JTF (just the facts): A total of 48 black and white photographs, framed in black and matted, and hung against white walls/dividers in the single room gallery space. All of the works are gelatin silver prints (mostly modern but some vintage), made between 1949 and 1968. The prints are generally sized 11×14, 16×20, or 20×24 (or reverse) and no edition information was provided on the checklist. (Installation shots below.)
Comments/Context: At a time when photojournalism is increasingly under siege seemingly from the very ubiquity of the medium itself, a well-edited retrospective like this one can help answer the question of why we still need talented photojournalists. While Burt Glinn’s career spanned several decades and two stints as head of Magnum Photos, this exhibit generally focuses on his work from the 1950s and shows how he jumped from one assignment to the next, always seeming to find a way to capture the grace of a fleeting moment. From the tensions of elections and politics to the glamour of celebrities and faraway places, Glinn’s eye was remarkably consistent. Without imposing a signature visual style on his varied subjects, he still managed to see people, routinely catching a glance or framing an expression in a way that now seems durably powerful.
Glinn’s political pictures were often about reaction – matching a famous figure (Castro, Khrushchev, Truman, Bobby Kennedy) with those around him, the back-and-forth of the interaction telling the story. Khrushchev faces off with the eternal stone of Lincoln. The theater of speechmaking finds Castro making exhortations surrounded by aggressive soldiers and Truman calmly looking out over a sea of photographers and rapt faces. And Bobby Kennedy lies in the grass, his arms wrapped around his young son, the epitome of fatherly protection. These are more than just portraits – they hint at character and intention.
Glinn’s serial images of Elizabeth Taylor and Sammy Davis Jr. go further to capture the difficult balance between public and private in the life of an entertainer. A mass of disembodied arms gropes at Taylor though a fence and an absurdly dense crowd follows her on the beach; Davis pours his heart out on stage silhouetted against the bright stage lights, only to be left weary and alone by the window in the morning.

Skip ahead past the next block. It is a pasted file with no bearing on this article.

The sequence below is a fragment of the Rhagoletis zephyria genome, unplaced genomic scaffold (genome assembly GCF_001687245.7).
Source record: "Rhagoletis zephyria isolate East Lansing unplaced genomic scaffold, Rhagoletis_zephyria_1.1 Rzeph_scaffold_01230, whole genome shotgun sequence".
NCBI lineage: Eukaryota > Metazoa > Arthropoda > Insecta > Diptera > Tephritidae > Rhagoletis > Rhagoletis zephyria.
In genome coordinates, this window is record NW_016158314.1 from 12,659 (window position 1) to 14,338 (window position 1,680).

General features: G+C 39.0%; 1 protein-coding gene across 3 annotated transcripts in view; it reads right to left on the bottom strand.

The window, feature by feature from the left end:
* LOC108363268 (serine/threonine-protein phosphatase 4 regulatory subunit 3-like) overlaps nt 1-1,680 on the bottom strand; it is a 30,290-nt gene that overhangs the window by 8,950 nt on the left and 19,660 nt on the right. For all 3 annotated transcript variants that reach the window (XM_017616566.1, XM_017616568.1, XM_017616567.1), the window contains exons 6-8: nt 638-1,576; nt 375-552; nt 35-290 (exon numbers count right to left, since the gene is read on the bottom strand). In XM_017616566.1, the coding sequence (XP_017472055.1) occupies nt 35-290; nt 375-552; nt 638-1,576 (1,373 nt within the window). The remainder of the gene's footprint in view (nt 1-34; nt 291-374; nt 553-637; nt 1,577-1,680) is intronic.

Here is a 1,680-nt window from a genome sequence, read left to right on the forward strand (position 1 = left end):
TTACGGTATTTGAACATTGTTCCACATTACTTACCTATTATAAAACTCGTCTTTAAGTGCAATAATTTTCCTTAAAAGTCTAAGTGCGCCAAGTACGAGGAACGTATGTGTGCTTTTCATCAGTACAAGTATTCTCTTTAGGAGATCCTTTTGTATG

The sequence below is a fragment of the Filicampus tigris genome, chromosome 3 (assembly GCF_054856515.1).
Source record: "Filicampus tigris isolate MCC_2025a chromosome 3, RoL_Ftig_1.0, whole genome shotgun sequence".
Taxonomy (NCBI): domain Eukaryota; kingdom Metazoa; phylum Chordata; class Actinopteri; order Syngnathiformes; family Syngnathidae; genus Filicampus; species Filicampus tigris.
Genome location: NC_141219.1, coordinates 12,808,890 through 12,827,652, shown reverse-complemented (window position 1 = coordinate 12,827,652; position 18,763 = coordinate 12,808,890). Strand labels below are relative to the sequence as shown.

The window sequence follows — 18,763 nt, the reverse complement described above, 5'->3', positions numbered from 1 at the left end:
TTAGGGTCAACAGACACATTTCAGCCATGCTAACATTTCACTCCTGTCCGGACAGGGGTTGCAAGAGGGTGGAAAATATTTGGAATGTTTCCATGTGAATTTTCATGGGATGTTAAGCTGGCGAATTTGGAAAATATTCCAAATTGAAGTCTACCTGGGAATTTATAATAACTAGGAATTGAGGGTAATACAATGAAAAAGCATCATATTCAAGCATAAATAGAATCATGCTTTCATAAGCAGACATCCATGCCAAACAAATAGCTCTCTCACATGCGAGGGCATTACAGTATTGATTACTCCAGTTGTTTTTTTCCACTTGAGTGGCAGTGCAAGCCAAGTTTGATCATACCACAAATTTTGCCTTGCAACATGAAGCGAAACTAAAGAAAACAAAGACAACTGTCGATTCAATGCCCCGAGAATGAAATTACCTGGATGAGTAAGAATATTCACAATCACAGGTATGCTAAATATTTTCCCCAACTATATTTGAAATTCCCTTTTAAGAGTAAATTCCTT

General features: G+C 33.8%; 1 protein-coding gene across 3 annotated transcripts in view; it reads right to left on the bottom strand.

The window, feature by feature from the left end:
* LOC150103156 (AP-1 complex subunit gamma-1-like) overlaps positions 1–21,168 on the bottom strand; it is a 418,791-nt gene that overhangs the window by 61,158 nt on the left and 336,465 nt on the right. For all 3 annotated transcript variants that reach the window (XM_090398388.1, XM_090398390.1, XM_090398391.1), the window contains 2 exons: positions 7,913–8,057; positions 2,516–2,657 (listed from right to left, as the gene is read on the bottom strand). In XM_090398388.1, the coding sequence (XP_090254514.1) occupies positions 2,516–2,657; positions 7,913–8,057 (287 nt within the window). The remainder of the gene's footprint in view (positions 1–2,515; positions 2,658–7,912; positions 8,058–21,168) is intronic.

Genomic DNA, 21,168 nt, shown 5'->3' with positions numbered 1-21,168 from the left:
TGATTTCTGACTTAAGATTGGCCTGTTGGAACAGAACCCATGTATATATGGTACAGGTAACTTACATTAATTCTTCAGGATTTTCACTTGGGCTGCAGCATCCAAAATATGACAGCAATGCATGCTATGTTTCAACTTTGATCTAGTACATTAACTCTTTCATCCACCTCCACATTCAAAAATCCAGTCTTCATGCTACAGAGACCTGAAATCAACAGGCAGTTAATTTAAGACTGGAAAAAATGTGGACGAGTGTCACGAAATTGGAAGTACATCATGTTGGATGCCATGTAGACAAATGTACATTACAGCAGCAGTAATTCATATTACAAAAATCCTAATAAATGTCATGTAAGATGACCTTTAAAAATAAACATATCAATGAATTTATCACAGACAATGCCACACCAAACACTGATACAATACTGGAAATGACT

Time and again, Glinn made the most of his broad photographic opportunities – he documented the elegance of the arrival of a young Queen Elizabeth II, the glamour of Andy Warhol and Edie Sedgwick emerging out of a manhole, the tender Americana of a high school football game, and the desolation of the misty soldiers and a surreal mannequin on the morning after the assassination of Martin Luther King, Jr., seeing each with clarity and intelligence. Without being heavy handed, his pictures are effortlessly tuned to the right emotional tenor, finding more than just the obvious facts of the situation.
As the years pass, images that once illustrated specific news stories take on their own patina, and Glinn’s photographs have aged well. Whether it was Jack Kerouac at a party, Twiggy at a photo shoot, pilgrims at Mount Fuji in Japan, or a young girl swinging in front of Gaudi’s cathedral in Barcelona, Glinn had a knack for finding the quietly poetic in the events of the day.
Collector’s POV: The prints in this show are priced between $2800 and $4500, with one image POR. Glinn’s work has been intermittently available in the secondary markets over the past decade, often in London sales. Recent prices have ranged between roughly $1000 and $8000.